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New Year’s resolutions from the garden

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New Year’s Resolutions...are you the type who rolls their eyes when this is mentioned?

Me? Well, I am one of those people who has an unattainable list of goals, an unrealistic idea of how I might change for the better, and, in 11 months’ time, a list of resolutions identical or longer, than the previous one!
So, this year, no New Year’s resolutions for me. However, I am going to make a change, well, carry on and improve on a change we, as a family, have already started, which is to have a more plant--based diet.
Following on from this, as I have written previously, I hope to have another, sustainable go at the veg garden. With this in mind, I have had a look at various catalogues online for seeds, I particularly like Irish Seedsavers, which are a company based in Clare.
They encourage open pollination, saving your own seeds and promoting heirloom and Irish varieties oF apples, fruit and veggies.
They also run excellent workshops – from setting up your polytunnel to making skincare products.
Needless to say, all organic, as is my other go-to for seeds and especially potatoes, Fruithill Farm based in Bandon. Fruithill Farm is exclusively organic, and apart from seeds sell organic pest and weed controls. I mention these two resources, not because they are paying me, (ha! that would be nice!), but because I am so often asked where to buy organic Irish produce.
It is a bit early to do anything outside other than to cover the beds with black polythene or weed suppressant in preparation for the spring, but inside you can sprout greens or grow micro greens while you wait.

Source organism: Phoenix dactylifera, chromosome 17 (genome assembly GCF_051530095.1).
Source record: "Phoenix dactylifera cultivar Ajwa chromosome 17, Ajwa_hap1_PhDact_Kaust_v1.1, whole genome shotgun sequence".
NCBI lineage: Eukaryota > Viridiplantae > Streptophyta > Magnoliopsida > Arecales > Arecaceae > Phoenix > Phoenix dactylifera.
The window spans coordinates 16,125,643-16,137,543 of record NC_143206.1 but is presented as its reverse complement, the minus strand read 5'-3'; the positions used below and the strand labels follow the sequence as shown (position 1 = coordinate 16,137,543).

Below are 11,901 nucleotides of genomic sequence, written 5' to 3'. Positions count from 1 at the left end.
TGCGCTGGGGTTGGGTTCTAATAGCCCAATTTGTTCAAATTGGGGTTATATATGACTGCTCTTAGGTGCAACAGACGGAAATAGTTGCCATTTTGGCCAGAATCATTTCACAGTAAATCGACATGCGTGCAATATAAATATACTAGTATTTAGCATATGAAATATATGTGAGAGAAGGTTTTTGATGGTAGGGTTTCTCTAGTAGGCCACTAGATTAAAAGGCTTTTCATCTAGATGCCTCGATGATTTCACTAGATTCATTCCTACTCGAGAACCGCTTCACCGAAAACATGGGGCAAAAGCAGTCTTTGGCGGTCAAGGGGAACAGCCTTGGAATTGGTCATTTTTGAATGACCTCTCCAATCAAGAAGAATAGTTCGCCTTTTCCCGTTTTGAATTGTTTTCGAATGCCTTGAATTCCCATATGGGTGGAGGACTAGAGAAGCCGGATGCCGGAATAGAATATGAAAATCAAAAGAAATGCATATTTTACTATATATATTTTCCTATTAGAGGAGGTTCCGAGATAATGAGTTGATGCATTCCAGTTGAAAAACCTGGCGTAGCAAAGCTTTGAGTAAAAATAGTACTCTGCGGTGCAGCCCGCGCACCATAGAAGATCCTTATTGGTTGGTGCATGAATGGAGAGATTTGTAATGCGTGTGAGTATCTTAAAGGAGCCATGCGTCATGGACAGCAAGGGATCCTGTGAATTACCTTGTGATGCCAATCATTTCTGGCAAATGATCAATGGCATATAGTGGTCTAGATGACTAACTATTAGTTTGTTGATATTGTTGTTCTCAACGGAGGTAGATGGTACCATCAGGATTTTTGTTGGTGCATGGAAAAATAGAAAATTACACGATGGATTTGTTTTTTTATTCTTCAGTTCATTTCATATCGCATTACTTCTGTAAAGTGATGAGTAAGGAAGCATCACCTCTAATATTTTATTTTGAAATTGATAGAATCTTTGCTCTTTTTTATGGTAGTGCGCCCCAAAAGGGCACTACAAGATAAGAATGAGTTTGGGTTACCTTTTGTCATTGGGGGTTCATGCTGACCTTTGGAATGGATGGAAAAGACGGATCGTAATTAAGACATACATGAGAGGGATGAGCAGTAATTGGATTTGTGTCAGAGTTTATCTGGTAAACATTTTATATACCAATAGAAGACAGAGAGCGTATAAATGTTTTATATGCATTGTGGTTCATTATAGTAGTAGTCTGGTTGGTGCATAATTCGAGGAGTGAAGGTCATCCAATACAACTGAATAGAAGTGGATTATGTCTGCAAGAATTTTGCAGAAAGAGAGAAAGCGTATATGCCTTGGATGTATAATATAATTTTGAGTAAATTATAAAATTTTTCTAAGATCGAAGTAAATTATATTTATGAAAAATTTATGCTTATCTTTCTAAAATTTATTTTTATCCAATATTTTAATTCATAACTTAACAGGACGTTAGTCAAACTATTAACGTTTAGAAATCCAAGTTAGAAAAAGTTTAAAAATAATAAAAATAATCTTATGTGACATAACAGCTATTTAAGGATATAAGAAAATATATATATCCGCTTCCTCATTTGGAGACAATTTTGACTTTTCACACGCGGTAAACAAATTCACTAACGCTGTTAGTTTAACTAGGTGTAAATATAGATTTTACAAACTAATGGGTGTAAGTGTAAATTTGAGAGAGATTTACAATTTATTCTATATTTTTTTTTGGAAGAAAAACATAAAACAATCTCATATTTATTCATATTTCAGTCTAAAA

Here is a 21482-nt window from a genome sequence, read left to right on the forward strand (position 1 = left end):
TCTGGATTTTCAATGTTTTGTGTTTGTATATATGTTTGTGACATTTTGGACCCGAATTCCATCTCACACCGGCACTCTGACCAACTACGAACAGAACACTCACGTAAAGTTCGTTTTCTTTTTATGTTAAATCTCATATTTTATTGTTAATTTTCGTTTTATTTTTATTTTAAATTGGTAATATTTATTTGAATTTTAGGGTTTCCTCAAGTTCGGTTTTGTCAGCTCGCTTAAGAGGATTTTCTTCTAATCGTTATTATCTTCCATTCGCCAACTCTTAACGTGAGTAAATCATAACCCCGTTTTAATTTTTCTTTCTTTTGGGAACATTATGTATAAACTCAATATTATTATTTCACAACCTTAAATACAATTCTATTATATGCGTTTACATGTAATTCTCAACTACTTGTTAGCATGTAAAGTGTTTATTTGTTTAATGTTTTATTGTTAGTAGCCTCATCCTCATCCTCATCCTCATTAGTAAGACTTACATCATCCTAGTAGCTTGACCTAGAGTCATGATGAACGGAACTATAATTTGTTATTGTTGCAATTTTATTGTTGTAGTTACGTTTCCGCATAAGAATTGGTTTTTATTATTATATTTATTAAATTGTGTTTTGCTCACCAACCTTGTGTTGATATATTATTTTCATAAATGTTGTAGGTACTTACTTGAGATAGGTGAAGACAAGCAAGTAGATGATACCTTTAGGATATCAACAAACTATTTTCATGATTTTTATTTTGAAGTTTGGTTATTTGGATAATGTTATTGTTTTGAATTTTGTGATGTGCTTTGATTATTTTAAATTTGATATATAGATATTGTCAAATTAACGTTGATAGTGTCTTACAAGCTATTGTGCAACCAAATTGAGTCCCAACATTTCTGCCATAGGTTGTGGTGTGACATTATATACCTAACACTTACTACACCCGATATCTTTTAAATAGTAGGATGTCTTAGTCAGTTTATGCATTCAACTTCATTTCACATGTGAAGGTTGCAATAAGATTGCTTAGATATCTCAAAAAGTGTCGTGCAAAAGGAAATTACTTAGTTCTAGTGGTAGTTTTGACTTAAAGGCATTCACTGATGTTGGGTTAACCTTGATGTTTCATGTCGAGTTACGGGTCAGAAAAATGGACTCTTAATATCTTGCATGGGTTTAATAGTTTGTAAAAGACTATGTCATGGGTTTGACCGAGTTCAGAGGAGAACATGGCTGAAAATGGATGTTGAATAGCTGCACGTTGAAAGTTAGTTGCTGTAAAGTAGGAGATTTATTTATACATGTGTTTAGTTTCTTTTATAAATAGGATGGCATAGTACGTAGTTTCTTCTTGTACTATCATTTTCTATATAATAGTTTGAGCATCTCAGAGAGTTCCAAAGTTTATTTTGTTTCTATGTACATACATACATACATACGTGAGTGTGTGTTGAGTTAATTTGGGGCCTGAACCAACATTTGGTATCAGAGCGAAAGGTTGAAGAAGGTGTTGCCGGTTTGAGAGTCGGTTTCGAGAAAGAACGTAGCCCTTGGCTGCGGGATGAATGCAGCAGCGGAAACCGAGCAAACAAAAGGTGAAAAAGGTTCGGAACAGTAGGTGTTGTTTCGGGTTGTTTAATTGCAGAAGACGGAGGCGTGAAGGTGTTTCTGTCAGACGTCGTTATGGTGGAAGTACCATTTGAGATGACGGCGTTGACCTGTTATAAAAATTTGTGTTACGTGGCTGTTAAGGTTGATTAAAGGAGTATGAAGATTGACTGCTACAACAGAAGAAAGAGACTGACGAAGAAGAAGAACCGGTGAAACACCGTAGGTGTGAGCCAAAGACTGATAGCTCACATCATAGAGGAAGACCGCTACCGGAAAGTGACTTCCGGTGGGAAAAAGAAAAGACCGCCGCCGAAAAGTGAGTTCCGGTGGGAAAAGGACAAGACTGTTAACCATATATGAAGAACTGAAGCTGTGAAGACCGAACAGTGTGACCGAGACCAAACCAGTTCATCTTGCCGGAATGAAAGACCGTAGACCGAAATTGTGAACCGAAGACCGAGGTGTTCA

To grow sprouting seeds, all you need is seeds, I recommend using organic ones, and a jar, or a special sprouting tower. Sprinkle a small amount of seeds, such as kale, alphalpha, fenugreek or radish, on the tray if using the sprouting tower, or in the base of a jar.
Chickpeas, lentils, sunflower seeds and mungbeans can be used too – just be aware that a small amount goes a long way! Place in a bright spot, and rinse the seeds twice a day, leaving a small amount of water in the jar – it will automatically stay in the sprouting trays. Within a few days your seeds will be ready to eat. A handy trick for sprouting mungbeans is to soak them overnight to start the process. Then place them in a muslin cloth, or cheesecloth, the size of a hanky, and tie the 4 corners together. Place in a bowl and rinse twice daily.
As the beans begin to sprout loosen the corners slightly. Keep them in a press, or somewhere dark, at room temperature. When the beans are fairly tightly packed together, they sprout a bit stubbier than you would normally see them in the supermarket, which makes them more nutrient dense, crisper and sweeter.
Microgreens are very easy to grow indoors now also, a seed tray with two-centimetre depth of compost is all you need. Peas, sunflower, kale and fenugreek are my favourite plants to use. Soak peas overnight before placing them close together on the compost. Cover with one-centimetre of compost and place something such as a piece of plastic and a magazine on them for about two days. Peas need to feel a bit of pressure to germinate! When they are ready to cut for use, they will give you a second crop within a week.
I hope that, like myself, you are optimistic for the New Year, and that rather than making personal resolutions, we might make promises which will help our health, mental and physical wellbeing as well as helping our planet.
Happy New Year!

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Ring of Beara Cycle launches school programme

The Ring of Beara Cycle is for kids too! As part of its commitment to make a positive impact on the local community, the Ring of Beara Cycle are proud […]

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The Ring of Beara Cycle is for kids too! As part of its commitment to make a positive impact on the local community, the Ring of Beara Cycle are proud to continue to with two great initiatives: its Kids’ Cycle and its sponsorship of the School Cycle Safety Programme.